The Budget Relies on Unrealistic Growth to Offset Spending Cuts
The budget proposed by President Donald Trump would cut thousands of jobs, one estimate shows, and will serve to weaken the economy in the long run.
The Trump budget has been rather optimistic in its numbers, and often presented them without much evidence. For instance, despite the Tax Policy Center estimating that revenue cuts would cost about $6.0 trillion, the budget itself holds that it will be revenue-neutral and that economic growth will quickly hit three percent. The numbers, however, hardly support the claim of even revenues.
One estimate from the Economic Policy Institute believes that Trump’s austerity-based plan will in fact harm the economy and jobs by cutting off funding from the government. The Economic Policy Institute believes that the budget’s spending cuts could equal as many as 177,000 job losses in 2018, 357,000 in 2019 and 1.4 million in 2020. The estimate stops its projections there, but goes on to say that things would most likely only worsen as time progresses.
The main line of thinking behind those numbers is that the budget spending reduction would ultimately starve the economy while other tools, like the U.S. Federal Reserve’s ability to spur growth by lowering interest rates, are not nearly robust enough to help make up the difference.
While the budget sees cuts across the board for many federal programs including Medicaid and Social Services, the one saving grace that the administration is touting is that it will be a job-positive budget.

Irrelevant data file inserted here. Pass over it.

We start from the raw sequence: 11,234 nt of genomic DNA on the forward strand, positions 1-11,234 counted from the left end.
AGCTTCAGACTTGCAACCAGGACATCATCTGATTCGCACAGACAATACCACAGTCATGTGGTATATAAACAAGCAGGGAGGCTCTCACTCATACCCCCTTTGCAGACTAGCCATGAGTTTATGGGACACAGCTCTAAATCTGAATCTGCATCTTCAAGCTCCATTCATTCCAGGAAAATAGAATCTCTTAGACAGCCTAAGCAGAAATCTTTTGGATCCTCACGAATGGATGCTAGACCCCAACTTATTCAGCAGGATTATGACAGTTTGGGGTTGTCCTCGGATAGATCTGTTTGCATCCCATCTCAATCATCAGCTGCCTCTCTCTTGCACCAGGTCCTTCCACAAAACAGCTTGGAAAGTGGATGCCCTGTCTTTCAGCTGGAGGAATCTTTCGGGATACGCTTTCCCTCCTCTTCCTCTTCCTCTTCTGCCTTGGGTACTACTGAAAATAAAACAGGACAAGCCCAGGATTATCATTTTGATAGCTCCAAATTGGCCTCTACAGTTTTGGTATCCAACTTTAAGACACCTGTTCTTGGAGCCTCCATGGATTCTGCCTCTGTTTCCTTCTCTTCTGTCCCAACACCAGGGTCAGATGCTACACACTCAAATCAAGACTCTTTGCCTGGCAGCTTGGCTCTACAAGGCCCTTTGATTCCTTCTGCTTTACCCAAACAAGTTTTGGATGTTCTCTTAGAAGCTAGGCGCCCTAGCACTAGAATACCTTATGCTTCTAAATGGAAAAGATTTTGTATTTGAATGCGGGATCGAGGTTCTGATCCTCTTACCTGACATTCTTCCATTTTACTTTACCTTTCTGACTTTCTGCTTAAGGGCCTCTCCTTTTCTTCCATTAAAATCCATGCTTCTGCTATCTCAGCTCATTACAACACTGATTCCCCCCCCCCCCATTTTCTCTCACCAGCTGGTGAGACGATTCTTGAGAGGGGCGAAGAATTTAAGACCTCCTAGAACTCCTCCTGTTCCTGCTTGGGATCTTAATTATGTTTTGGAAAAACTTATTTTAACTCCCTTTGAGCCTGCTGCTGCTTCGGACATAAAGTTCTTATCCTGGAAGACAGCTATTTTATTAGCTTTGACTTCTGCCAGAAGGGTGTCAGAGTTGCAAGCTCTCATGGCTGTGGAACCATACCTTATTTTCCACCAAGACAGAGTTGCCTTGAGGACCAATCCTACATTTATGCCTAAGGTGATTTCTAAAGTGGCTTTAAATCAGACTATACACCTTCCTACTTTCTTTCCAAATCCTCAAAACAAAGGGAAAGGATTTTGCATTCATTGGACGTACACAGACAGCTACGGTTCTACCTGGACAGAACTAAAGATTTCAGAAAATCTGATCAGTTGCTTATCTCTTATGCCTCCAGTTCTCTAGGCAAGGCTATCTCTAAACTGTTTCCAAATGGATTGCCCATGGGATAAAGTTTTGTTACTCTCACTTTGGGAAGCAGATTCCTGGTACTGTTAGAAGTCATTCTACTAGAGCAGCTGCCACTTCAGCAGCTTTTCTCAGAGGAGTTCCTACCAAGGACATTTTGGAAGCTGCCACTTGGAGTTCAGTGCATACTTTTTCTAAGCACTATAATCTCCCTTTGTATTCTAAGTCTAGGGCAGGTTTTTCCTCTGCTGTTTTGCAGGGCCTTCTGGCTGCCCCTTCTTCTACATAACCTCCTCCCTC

This recent estimate from the Economic Policy Institute presents a far grimmer picture, instead painting a future where jobs are lost alongside those government programs that provide for lower-income households and millions of Americans.
The increasing cuts over the lifetime of this proposal alongside the drag on the economy that austerity and job loss would cause could in fact lead to a slow-growing GDP, the opposite of the intended effect of this budget proposal.
Trump ran as a pro-jobs, pro-lower-income president, but between the cuts to many social service programs that provide for the working class and the austerity measures that some believe will cost hundreds of thousands of jobs, this new budget proposal could severely impact millions of Americans moving forward.
The budget has yet to pass the House and Senate, although both parts of Congress are controlled by the president’s party.
“Trump budget proposal is a potential jobs-killer, imposing a major fiscal drag that would radically slow job growth in coming years,” Economic Policy Institute, May 23, 2017.